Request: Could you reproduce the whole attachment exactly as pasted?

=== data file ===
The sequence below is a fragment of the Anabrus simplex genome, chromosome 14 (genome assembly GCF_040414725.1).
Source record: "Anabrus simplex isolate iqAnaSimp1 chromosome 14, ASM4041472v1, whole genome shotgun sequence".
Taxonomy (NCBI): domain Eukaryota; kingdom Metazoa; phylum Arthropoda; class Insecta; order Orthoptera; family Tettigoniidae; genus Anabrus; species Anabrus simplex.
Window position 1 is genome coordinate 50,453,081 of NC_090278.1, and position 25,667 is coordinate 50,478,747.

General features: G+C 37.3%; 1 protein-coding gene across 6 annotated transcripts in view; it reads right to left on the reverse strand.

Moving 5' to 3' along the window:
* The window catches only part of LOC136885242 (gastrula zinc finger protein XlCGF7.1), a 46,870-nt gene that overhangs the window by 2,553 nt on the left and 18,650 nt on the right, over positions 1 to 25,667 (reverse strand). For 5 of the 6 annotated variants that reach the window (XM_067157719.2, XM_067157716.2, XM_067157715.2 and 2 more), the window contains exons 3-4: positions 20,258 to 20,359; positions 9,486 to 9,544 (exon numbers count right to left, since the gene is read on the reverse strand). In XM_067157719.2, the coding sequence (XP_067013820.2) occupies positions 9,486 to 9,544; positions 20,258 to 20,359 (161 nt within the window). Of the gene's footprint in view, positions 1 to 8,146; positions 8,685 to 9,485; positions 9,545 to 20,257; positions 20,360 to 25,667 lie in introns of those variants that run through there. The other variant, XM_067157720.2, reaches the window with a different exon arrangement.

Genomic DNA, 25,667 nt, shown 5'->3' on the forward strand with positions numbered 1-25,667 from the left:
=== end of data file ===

The sequence below is a fragment of the Anabrus simplex genome, chromosome 14 (genome assembly GCF_040414725.1).
Source record: "Anabrus simplex isolate iqAnaSimp1 chromosome 14, ASM4041472v1, whole genome shotgun sequence".
Taxonomy (NCBI): domain Eukaryota; kingdom Metazoa; phylum Arthropoda; class Insecta; order Orthoptera; family Tettigoniidae; genus Anabrus; species Anabrus simplex.
Window position 1 is genome coordinate 50,453,081 of NC_090278.1, and position 25,667 is coordinate 50,478,747.

General features: G+C 37.3%; 1 protein-coding gene across 6 annotated transcripts in view; it reads right to left on the reverse strand.

Moving 5' to 3' along the window:
* The window catches only part of LOC136885242 (gastrula zinc finger protein XlCGF7.1), a 46,870-nt gene that overhangs the window by 2,553 nt on the left and 18,650 nt on the right, over positions 1 to 25,667 (reverse strand). For 5 of the 6 annotated variants that reach the window (XM_067157719.2, XM_067157716.2, XM_067157715.2 and 2 more), the window contains exons 3-4: positions 20,258 to 20,359; positions 9,486 to 9,544 (exon numbers count right to left, since the gene is read on the reverse strand). In XM_067157719.2, the coding sequence (XP_067013820.2) occupies positions 9,486 to 9,544; positions 20,258 to 20,359 (161 nt within the window). Of the gene's footprint in view, positions 1 to 8,146; positions 8,685 to 9,485; positions 9,545 to 20,257; positions 20,360 to 25,667 lie in introns of those variants that run through there. The other variant, XM_067157720.2, reaches the window with a different exon arrangement.

Genomic DNA, 25,667 nt, shown 5'->3' on the forward strand with positions numbered 1-25,667 from the left: